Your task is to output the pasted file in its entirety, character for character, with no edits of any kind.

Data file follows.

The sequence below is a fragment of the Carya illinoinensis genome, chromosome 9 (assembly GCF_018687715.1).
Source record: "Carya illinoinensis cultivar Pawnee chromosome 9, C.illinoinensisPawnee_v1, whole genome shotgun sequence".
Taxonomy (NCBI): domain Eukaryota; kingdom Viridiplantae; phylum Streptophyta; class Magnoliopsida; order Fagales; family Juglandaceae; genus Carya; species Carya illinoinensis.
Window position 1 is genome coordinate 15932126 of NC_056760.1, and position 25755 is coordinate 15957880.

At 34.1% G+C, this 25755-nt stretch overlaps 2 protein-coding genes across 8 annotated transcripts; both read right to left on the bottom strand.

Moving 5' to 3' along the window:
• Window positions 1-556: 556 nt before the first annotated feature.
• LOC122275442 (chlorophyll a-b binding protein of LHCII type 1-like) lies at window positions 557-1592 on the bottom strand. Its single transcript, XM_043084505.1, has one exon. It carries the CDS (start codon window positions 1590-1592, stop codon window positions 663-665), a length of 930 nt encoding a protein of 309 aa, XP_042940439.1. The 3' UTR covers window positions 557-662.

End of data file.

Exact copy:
The sequence below is a fragment of the Carya illinoinensis genome, chromosome 9 (assembly GCF_018687715.1).
Source record: "Carya illinoinensis cultivar Pawnee chromosome 9, C.illinoinensisPawnee_v1, whole genome shotgun sequence".
Taxonomy (NCBI): domain Eukaryota; kingdom Viridiplantae; phylum Streptophyta; class Magnoliopsida; order Fagales; family Juglandaceae; genus Carya; species Carya illinoinensis.
Window position 1 is genome coordinate 15932126 of NC_056760.1, and position 25755 is coordinate 15957880.

At 34.1% G+C, this 25755-nt stretch overlaps 2 protein-coding genes across 8 annotated transcripts; both read right to left on the bottom strand.

Moving 5' to 3' along the window:
• Window positions 1-556: 556 nt before the first annotated feature.
• LOC122275442 (chlorophyll a-b binding protein of LHCII type 1-like) lies at window positions 557-1592 on the bottom strand. Its single transcript, XM_043084505.1, has one exon. It carries the CDS (start codon window positions 1590-1592, stop codon window positions 663-665), a length of 930 nt encoding a protein of 309 aa, XP_042940439.1. The 3' UTR covers window positions 557-662.